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U.S. man held as 'enemy combatant' in Iraq lawyers up

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U.S. man held as 'enemy combatant' in Iraq lawyers up

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A U.S. citizen being held in Iraq as an enemy combatant wanted the ACLU to represent him and fight his detention, the civil liberties group said in a court filing Friday.

A federal judge last month ordered the government to let the unidentified man — who was picked up on a Syrian battlefield in September and accused of fighting for ISIS — speak to lawyers.

Image: TOPSHOT-SYRIA-CONFLICT-KURDS-TABQA
A member of the U.S.-backed Syrian Democratic Forces, made up of an alliance of Arab and Kurdish fighters, removes an ISIS flag in Tabqa, Syria, on April 30, 2017. Delil SouleimanAFP - Getty Images file

As a result, ACLU attorney Jonathan Hafetz said, he and two colleagues went to the Pentagon on Wednesday and spoke with the man via a secure, unmonitored videoconference.

"Basically, the government for the last three months has fought tooth and nail to prevent a U.S. citizen from speaking to a lawyer and having his day in court," Hafetz said.

"When finally given the opportunity to speak, his message was loud and clear: I want my day in court and I want the lawyers of the ACLU to represent me to secure my freedom."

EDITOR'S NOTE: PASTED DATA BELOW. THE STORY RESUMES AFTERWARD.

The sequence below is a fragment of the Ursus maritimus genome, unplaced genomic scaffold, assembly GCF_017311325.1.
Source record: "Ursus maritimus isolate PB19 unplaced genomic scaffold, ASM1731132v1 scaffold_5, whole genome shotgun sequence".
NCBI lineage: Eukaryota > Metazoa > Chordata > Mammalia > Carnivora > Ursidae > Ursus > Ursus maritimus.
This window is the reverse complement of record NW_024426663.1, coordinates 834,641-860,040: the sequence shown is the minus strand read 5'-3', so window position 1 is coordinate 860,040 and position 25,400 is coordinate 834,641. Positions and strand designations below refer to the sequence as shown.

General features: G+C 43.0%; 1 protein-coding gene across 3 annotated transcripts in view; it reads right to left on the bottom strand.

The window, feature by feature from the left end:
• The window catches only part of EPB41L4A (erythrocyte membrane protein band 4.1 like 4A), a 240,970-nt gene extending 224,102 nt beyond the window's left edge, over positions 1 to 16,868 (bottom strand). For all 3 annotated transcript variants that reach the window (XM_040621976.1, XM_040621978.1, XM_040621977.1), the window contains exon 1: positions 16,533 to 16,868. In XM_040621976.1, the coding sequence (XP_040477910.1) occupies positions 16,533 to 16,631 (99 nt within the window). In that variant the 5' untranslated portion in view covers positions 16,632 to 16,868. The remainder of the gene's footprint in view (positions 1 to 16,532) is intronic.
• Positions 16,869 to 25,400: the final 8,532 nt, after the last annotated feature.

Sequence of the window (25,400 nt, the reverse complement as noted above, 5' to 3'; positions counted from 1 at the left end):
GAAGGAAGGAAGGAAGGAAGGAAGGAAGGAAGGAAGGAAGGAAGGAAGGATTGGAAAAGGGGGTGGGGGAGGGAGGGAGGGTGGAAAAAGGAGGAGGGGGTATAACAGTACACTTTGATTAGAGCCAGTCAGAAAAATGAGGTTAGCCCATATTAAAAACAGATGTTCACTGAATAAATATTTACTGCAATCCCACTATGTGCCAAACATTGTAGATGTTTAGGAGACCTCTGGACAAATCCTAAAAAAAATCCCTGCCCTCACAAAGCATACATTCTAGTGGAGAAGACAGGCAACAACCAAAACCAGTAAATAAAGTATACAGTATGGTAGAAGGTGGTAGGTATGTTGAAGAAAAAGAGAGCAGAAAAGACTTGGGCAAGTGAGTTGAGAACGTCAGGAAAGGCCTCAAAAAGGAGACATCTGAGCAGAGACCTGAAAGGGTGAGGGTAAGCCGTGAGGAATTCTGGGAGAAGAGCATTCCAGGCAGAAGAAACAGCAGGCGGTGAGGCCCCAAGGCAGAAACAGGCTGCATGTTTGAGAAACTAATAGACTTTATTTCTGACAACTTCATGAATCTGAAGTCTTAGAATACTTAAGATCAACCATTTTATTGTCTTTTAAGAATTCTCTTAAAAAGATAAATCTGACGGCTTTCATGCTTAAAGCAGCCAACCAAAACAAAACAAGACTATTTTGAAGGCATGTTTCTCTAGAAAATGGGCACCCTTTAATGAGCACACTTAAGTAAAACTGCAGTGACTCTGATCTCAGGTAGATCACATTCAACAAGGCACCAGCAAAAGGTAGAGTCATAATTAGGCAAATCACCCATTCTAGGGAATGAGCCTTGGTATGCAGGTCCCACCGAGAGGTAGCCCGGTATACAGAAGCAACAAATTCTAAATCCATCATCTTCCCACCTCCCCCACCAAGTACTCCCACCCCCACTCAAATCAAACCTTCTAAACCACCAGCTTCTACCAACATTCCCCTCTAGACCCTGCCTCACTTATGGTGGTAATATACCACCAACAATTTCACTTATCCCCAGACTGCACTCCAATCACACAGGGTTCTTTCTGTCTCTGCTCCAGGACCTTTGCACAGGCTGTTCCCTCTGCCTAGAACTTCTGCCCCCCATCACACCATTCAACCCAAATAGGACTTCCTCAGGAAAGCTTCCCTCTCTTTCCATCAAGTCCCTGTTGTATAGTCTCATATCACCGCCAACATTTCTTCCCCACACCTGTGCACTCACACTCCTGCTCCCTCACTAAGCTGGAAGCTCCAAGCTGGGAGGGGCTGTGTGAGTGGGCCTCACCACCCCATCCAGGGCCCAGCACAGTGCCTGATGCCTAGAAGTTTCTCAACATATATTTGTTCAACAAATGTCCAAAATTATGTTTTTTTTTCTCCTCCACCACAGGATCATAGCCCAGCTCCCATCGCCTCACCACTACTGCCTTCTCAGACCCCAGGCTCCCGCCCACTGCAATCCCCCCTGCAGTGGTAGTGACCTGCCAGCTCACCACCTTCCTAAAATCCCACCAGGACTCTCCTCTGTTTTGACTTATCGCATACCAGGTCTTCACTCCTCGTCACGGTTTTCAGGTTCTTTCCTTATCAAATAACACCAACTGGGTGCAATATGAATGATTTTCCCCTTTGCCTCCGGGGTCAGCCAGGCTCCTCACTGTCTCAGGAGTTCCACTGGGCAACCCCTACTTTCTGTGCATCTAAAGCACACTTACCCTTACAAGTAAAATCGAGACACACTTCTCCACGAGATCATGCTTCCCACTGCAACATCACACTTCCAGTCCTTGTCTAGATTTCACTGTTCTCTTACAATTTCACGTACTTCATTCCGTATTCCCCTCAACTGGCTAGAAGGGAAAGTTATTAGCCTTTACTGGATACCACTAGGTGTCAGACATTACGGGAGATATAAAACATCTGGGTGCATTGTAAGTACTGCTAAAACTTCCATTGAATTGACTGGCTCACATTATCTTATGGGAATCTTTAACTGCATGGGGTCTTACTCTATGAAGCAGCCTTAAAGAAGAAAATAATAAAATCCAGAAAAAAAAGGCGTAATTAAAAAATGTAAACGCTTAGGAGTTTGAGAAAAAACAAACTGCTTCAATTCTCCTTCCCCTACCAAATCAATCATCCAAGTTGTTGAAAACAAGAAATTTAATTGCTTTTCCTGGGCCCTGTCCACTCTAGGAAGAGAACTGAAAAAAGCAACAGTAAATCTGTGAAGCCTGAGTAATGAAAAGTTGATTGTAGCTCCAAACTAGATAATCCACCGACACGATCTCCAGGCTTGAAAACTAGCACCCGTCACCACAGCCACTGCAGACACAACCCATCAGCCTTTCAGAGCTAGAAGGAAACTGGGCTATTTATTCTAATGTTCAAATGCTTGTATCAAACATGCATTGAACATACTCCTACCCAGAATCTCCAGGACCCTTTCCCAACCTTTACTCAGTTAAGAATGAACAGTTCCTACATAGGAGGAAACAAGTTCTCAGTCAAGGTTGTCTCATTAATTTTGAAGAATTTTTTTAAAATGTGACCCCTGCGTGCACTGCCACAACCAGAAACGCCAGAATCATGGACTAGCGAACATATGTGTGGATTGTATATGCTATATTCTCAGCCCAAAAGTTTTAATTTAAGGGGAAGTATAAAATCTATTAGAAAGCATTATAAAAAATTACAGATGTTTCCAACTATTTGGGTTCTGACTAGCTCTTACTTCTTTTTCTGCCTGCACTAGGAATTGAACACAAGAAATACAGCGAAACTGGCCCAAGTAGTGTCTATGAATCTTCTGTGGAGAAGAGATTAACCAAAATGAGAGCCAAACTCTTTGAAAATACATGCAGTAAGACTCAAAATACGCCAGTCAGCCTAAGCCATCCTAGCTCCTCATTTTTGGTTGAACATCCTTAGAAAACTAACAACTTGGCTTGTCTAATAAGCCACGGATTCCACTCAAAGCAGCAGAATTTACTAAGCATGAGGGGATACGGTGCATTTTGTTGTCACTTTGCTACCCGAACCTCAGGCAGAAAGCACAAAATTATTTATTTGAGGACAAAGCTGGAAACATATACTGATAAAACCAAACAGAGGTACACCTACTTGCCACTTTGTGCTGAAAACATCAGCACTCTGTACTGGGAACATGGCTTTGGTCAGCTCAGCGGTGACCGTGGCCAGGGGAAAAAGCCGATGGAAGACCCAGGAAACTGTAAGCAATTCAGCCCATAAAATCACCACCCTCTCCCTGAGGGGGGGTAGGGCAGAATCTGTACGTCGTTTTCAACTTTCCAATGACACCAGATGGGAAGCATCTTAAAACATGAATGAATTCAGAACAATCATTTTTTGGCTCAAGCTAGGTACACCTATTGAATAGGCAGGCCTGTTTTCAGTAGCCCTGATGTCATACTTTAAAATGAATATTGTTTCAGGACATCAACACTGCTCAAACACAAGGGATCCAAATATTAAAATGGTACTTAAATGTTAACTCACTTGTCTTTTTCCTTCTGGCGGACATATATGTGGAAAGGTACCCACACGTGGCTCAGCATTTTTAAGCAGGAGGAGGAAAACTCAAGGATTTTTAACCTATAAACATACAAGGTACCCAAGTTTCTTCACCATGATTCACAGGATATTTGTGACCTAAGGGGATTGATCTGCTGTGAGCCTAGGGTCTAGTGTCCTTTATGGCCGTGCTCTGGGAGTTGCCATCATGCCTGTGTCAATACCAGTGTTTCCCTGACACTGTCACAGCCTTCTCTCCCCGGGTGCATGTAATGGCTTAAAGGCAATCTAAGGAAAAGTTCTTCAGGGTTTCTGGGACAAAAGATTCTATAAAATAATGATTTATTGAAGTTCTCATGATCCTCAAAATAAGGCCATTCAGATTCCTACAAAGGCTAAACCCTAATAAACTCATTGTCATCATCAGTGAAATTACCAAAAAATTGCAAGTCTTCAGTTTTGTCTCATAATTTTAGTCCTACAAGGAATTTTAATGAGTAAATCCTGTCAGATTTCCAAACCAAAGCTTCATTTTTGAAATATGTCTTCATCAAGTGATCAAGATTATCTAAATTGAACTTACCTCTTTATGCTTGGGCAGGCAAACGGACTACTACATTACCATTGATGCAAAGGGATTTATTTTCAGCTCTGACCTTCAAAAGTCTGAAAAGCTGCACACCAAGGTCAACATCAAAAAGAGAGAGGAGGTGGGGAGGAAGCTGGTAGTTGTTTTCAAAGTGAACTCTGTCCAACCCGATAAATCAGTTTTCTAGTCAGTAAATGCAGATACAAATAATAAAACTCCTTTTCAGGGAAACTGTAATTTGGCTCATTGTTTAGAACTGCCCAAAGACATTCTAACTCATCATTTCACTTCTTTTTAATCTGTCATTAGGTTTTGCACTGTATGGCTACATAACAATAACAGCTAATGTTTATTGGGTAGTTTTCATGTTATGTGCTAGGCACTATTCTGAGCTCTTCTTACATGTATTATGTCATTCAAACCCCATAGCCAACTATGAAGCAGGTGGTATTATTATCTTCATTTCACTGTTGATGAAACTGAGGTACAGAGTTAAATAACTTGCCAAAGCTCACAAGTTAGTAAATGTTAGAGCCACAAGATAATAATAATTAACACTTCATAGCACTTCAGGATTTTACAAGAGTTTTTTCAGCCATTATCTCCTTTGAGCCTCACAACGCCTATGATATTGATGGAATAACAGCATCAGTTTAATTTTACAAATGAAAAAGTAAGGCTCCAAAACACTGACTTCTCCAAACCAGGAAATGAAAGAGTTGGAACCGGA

In its motion filed in federal court in Washington, D.C., the ACLU asks for the government to respond by Jan. 10 to a habeas corpus petition and reveal its justification for holding the detainee without charges.

"He's been held unlawfully and he wants the opportunity to demonstrate there is no basis to hold him and he wants his release if there is no basis to hold him," Hafetz said.

"The bottom line is the government has to defend its detention."

The Defense Department confirmed the videoconference took place. The Justice Department said it was still reviewing the ACLU's filing.

The ACLU also wants the court to ensure that the Pentagon doesn't simply transfer the man to Iraqi custody or to another country, putting him out of the reach of the U.S. justice system.

Little is known about the man. The Washington Post has reported that although he has ties to the Pacific Northwest, his family's roots are in the Middle East. He reportedly also has citizenship in Saudi Arabia.